In 2007, I broke my hip in a bizarre non-accident and was consequently relegated to limping behind a walker for six months (See Walkernastics). When a reader recently wrote that she, too, was temporarily consigned to an assistive walking device, I searched my archives to find this discussion of customizing one’s walker beyond that macramé pouch your grandmother dangled from the crossbar.
The Basic Ride
Ecstatic as I was to climb behind the crossbars of my shiny new standard walker,1 I soon lamented that it was – well, so standard.
Of course, this conveyance is only a tool, an adjunctive ambulatory apparatus to which I will bid good riddance after a month or two. Clearly, the reasonable course of action is be to limit any efforts on its behalf to maintenance, keeping the thing clean and its moving parts lubricated.
Yep, that would be the reasonable way to go.
On the other hand, …
Furry Dice, Suicide Knobs, and Spinner Hubcaps
On some level, there seems little difference between this walker and my first car – a turquoise and white 57 Chevy my daddy sold when it was brand new eight years earlier to a local farmer whose first choice of options was plastic seat covers.
While furry dice never dangled from the mirror of my car, I managed to scrounge from my father’s and grandfather’s car lots a set of spinner hubcaps, chrome cylinder covers, and myriad other adornments.
Well treasured, for example, were a collection of those driving implements officially classified as “steering grips” that were, in my neck of the woods, known only as “spinner knobs,” “suicide knobs,” or “necker knobs.” The Eight-Ball model shown to the right is a classic.
Consequently, I’ve been looking at what’s available to jazz up the walker and impress the chicks.
Readily available form various medical supply stores and bike shops are a number of affordable enhancements.2
The flag on a whip is a much needed safety feature for ATVs, bikes, and, of course, my walker.
I’m leaning, however toward something more patriotic.
For the safety of others, these mountable bicycle horns are possibilities.
As are these mountable truck horns.
Go ahead – try ’em out. The catalog site points out that the sample sound file is representative of the tone but not the volume of the actual horns.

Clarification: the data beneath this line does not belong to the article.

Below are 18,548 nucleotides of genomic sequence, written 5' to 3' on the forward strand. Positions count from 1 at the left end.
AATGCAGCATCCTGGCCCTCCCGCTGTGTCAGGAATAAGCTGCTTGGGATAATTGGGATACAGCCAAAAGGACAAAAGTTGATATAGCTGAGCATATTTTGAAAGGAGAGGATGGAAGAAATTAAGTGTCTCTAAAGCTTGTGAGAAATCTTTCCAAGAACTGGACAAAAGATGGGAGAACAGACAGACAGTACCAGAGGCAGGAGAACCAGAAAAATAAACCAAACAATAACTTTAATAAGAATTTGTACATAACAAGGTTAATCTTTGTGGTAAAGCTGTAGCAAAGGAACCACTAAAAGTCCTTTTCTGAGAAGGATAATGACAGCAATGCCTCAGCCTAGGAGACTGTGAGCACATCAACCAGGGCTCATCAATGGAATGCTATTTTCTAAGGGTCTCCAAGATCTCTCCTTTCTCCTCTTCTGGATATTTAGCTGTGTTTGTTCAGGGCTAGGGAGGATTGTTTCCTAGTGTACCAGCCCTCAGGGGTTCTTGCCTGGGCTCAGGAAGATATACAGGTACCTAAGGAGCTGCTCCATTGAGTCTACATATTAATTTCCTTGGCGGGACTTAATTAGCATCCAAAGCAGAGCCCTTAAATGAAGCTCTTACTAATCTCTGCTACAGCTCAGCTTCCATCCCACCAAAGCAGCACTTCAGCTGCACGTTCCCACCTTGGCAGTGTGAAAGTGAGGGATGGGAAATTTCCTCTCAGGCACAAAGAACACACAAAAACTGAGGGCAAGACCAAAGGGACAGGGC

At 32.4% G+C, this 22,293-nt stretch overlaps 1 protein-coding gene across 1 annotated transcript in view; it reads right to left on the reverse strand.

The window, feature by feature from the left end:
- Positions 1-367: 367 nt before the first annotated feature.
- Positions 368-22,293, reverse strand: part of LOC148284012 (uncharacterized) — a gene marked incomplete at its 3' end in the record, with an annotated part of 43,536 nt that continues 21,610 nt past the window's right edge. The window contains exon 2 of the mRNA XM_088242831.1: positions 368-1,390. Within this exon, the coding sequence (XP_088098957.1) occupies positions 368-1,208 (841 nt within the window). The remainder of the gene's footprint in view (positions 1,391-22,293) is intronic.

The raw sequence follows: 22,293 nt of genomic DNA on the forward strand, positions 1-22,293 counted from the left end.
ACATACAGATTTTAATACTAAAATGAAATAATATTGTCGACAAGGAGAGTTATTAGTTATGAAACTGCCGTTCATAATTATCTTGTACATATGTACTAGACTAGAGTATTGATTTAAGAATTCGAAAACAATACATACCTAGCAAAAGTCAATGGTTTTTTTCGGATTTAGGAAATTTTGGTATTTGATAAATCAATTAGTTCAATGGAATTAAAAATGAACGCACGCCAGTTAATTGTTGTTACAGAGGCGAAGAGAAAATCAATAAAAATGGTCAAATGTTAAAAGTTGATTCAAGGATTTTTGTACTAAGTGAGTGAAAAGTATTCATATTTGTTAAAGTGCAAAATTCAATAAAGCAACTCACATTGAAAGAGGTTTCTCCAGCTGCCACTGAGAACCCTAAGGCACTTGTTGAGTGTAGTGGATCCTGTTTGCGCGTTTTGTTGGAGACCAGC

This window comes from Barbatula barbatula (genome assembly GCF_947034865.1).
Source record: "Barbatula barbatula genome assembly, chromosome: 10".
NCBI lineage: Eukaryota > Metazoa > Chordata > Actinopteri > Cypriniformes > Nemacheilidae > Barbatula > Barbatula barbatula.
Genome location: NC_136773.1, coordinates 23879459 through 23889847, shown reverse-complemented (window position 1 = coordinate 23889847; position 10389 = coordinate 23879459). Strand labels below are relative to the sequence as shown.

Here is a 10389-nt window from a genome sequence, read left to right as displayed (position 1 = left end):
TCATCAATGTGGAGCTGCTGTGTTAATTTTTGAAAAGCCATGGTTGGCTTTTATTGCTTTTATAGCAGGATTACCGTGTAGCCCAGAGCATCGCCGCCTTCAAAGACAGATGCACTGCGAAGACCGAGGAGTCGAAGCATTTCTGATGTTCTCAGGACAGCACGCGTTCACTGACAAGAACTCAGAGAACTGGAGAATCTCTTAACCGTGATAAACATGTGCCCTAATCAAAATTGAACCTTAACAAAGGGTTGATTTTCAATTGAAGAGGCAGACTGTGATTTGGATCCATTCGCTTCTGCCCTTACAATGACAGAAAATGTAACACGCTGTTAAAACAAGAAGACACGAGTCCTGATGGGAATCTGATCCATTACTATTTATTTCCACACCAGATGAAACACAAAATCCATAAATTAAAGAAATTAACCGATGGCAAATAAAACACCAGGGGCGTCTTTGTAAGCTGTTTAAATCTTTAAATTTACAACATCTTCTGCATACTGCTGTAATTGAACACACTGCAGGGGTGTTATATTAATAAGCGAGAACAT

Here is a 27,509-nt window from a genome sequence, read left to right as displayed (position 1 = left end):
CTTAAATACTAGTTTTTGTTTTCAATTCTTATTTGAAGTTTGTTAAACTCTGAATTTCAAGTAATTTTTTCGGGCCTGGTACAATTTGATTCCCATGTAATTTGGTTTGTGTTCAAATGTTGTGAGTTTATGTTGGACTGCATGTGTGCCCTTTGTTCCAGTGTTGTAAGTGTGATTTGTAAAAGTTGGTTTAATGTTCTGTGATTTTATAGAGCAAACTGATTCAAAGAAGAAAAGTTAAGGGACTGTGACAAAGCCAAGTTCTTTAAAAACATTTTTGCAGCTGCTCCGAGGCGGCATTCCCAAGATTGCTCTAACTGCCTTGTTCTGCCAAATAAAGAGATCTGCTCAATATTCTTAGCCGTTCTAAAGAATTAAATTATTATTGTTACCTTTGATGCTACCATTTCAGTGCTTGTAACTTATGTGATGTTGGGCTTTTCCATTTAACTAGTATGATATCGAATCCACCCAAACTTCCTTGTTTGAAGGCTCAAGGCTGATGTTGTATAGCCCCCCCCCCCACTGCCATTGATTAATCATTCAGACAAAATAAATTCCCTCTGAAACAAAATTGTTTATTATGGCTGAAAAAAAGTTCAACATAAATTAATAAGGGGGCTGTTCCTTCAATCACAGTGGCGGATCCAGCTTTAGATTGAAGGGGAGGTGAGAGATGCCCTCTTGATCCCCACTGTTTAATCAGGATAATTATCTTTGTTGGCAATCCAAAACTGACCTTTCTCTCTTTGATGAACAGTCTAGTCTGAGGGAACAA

Also falling in the audiovisual alert category are these nifty lights
Which can be matched with equally nifty siren sounds:
Obviously, cup holders and carriers are necessities these days.
I’m especially excited about the prospect of slapping on a set of way cool mirrors, such as those shown in this grouping along with a light (for walking after midnight) and a couple of the many bells available.
Here’s Something That Seems Odd
One can even buy “Tennis Ball Glides” for $15 (with a $19 savings).
Or one can, as indeed I did, buy authentic tennis balls at an even greater savings.
These accessories only scratch the surface. In my searches, I stumbled onto Blue Cross Guidelines on reimbursable and non-reimbursable options for assistive devices. The interesting stuff is the long list of “Not Reimbursable” item. Check out these samples:
- Ice chest holders
- Snow tires for the assistive devices
- Holders for cellular phones, CD players, and such
- Towing packages3
- Firearm/weapon holder/support
So, if you hear the blast of an air horn and turn around to see a walker equipped with, say, a pirate flag and cup holders filled with vodka tonics, just recall I may have opted for the firearm/weapon holder/support.
Note: Originally posted Jul 31, 2007 at 1HeckOfAGuy.com, a predecessor of AllanShowalter.com
- The official designation for “walker,” according to the signage in the Physical Therapy Department, is Assistive Walking Device. Upon actually using said device, one realizes the more accurate appellation would be Assistive Hopping Device or, for more adventuresome user, Assistive Lurching Device. [↩]
- While not my focus, I am taken by the technological capacities available on assistive devices that not only offer way cool functions but names that are just as cool. For example,
Tilt-in-space:Individuals who are wheelchair confined and cannot reposition themselves can operate a manual tilt-in-space feature to medically manage pressure relief.
Hemi-height: Many standard and most lightweight manual wheelchairs have an axle or base option that allows the wheelchair to be converted from standard to hemi-height positions. Hemi-height allows the user to use one or both feet to self-propel the manual wheelchair.
Swing away hardware: Swing away, retractable, or removable hardware is used to move the component out of the way to enable the individual transfer to a chair or bed.
- It is unclear to me what is being towed by what, but I like the concept regardless. [↩]